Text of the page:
CLUB FINAL 1953-'54 STANDINGS: MANAGER — F. BOUCHER; ARENA — MADISON SQ. GDN. Launching their 29th NHL season, Ranger officials gloomily recall but three titles and second division finishes for Rangers the last 12 years. Games are usually Sundays and Wednesdays at 8:30. Tickets for 15,284 seats: 70¢ to $4.50.
COACH: Murray (Muzz) Patrick, 39-year-old brother of Lynn, starts his first full season as Ranger coach after his team showed amazing improvement toward end of last year. Says optimistic Muzz, a tough prewar Ranger defenseman, "We've got a good young club which may surprise a lot of gloom merchants who seem to feel sorry for us already."
TEAM PROSPECTS: Only a miracle, it seems, can keep the Rangers off the cellar steps. Top goal-scorer Hergesheimer will nurse a broken leg until December. Lewicki, ex-Leaf, may fit well on line with Mickoski and Raleigh, but "kid" line of Bathgate, Murphy and Rookie Popein is untested. Gone are the Bentleys, Riese, Kullman and Buller. Returning is ex-Captain Stanley to bolster the defense, and Laprade takes over as penalty killer. Goal spot strong: Worsley, with Bower on call.

CLUB FINAL 1953-'54 STANDINGS: GEN. MANG. — TOMMY IVAN; ARENA — CHICAGO STADIUM. Last place finishers for six of the past eight seasons, the Hawks have undergone house-Black cleaning from front office to bench. Chicago's hopes are highest since the war. Most games are Sunday at 8:30; 16,666 seats scaled from $1.25 to $4.
COACH: Rookie Coach Frank Eddolls, 33, ex-big leaguer with N.Y. and Montreal, guided Buffalo to AHL title last year to earn the Hawks job under new General Manager Tommy Ivan. Replacing Sid Abel, Eddolls' chief problem "is to develop our young fellows fast." Both Ivan and Eddolls think they have the personnel to move into serious play-off contention.
TEAM PROSPECTS: Last year Hawks won only 12 games, scored a measly 133 goals. Revamped team is built around dependable, over-worked Goalie Rollins, but will miss Mosienko (who retired) and Fogolin (temporarily injured). Defense has been strengthened by acquisition of Hollings-worth from Montreal, Martin from Boston. Other newcomers, all experienced, are Sullivan from Hershey, McCormick and Gamble from Montreal, Hassard and Timgren from Toronto.

So Detroit was picked to finish atop the NHL standings, so what really happened in the 1954-44 season?

Detroit finished first in the NHL with a 42-17-11 record for 95 points. They scored 204 goals-for, and allowed a league-low 134 goals-against. Detroit would appear in the Stanley Cup Final in 1955.

Montreal finished second in the NHL with a 41-18-11 record for 93 points. They scored a league-high 228 goals-for, and allowed 158 goals-against. Montreal would meet Detroit in the Stanley Cup Final.

Toronto finished third in the NHL with a 24-24-22 record for 70 points. Yes, you read that correctly: Toronto finished with 22 tied games that season. They scored a league-low 147 goals-for, and allowed 135 goals-against. Toronto would be swept in four games by the Detroit Red Wings in the playoffs.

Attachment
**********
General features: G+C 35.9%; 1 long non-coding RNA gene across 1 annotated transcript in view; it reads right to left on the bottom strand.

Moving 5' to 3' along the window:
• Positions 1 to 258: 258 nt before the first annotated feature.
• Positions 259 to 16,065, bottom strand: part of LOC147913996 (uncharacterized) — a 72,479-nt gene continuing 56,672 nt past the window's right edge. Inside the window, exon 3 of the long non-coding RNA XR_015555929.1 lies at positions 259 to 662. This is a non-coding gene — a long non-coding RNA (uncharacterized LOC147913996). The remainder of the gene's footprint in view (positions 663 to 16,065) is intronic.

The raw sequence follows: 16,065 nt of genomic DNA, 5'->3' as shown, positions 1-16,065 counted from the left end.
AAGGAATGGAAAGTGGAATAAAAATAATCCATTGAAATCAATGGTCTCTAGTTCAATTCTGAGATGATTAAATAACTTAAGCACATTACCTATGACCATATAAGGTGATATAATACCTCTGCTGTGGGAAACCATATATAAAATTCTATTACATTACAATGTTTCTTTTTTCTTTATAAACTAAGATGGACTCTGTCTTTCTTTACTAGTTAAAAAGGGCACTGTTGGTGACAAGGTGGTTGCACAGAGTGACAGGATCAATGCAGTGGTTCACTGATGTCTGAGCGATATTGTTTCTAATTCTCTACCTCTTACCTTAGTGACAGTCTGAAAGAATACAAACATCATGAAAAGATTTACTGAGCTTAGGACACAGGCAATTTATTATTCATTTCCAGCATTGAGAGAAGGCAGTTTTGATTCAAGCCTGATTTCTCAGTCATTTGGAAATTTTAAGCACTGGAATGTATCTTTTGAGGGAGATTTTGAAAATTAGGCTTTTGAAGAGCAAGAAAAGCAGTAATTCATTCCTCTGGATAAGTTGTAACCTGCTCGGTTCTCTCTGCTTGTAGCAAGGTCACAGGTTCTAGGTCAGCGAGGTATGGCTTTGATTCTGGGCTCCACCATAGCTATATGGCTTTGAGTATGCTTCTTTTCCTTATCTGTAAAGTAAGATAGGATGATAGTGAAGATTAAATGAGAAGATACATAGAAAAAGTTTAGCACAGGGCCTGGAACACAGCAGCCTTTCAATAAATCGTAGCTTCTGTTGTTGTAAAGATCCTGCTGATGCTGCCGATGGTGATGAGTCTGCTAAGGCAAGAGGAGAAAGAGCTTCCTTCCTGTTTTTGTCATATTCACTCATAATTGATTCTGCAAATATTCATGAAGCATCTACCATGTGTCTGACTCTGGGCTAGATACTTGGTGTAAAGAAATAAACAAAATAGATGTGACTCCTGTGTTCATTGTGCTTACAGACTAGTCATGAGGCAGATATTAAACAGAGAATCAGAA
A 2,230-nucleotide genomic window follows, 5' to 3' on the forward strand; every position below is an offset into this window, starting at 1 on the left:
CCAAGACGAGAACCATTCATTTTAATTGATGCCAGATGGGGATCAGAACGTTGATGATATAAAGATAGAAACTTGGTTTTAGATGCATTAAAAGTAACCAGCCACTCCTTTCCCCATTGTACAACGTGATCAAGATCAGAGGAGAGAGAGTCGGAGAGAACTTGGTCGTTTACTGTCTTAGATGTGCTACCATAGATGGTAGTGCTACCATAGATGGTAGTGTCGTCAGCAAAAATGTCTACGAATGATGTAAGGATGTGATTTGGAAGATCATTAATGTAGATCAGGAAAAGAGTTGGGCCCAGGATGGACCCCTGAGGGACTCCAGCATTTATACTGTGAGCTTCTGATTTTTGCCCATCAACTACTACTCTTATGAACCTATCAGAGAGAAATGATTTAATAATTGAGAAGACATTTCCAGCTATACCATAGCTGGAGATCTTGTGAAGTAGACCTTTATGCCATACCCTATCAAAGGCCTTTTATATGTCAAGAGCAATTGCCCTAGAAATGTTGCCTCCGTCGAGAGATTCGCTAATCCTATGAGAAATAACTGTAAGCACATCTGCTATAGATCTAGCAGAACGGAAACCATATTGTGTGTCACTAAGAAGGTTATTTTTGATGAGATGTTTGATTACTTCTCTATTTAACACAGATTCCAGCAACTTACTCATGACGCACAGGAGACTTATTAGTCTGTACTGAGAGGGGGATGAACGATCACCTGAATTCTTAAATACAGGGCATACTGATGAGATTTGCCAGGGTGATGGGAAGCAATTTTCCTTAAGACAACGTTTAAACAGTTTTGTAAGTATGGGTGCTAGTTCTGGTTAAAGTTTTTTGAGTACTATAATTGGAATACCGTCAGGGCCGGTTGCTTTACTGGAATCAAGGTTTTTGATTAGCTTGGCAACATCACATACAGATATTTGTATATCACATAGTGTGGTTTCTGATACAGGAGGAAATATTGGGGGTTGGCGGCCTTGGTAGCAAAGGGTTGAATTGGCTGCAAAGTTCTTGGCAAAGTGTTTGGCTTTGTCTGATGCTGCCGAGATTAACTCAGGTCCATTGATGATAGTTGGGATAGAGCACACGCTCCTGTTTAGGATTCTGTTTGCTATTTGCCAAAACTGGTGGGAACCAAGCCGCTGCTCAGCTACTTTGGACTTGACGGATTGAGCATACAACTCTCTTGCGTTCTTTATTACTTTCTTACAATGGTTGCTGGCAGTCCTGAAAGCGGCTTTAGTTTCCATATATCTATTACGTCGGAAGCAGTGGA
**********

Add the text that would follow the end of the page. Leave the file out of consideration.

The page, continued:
Boston finished fourth in the NHL with a 23-26-21 record for 67 points - another team with an inexplicable amount of tied games to their credit. They scored 169 goals-for, but allowed 188 goals-against. Boston would fall to the Montreal Canadiens in the playoffs by a 4-1 series count.

The New York Rangers finished fifth in the NHL with a 17-35-18 for 52 points. They scored 150 goals-for, but allowed 210 goals-against. The Rangers would miss the playoffs this season.

The Chicago Black Hawks finished the season with a 13-40-17 record for 43 points, good for sixth- and last-place in the NHL. They scored 161 goals-for, but allowed a league-high 235 goals-against. Chicago also missed the playoffs.

It appears that the Sports Illustrated were pretty good in predicting how the season would play out. For those of you who are interested, Montreal's Bernie "Boom Boom" Geoffrion won the scoring race by one point ahead of teammate Maurice Richard. Geoffrion's 75 points also included 38 goals, tying him with Richard for the lead in goals that season. Jean Beliveau, who played alongside both men, finished with 73 points as the Canadiens' trifecta of stars were the league's best that season.

The league would be marred by the "Richard riot" in Montreal as the league suspended Maurice "The Rocket" Richard for the remainder of the season and the playoffs after he got into an altercation with a referee. The Richard riot is still remembered by a number of people in Montreal to this day.

Also, this season marked the first time a Zamboni was used to resurface the ice in an NHL arena. March 10, 1955 saw the Montreal Canadiens roll the Zamboni out onto the ice of the Montreal Forum for a game between the Canadiens and the Maple Leafs. The game ended in a scoreless tie with an unusual twist: fans were so enraged with Toronto's defensive play that they threw pig's feet onto the ice!

At the end of the playoffs, the Detroit Red Wings stood atop the NHL mountain again, having defeated the Montreal Canadiens in the Stanley Cup Final by a 4-3 series count. Detroit won Game Seven by a 3-1 score, and marked the first time that the home team won each of the seven games in the series. It has only happened twice since: 1965 and 2003.

Again, I love me some hockey history, and this was a great article! Look at those ticket prices as well: 70¢ for a ticket to an NHL game! WOW! How cool is that?

Until next time, keep your sticks on the ice!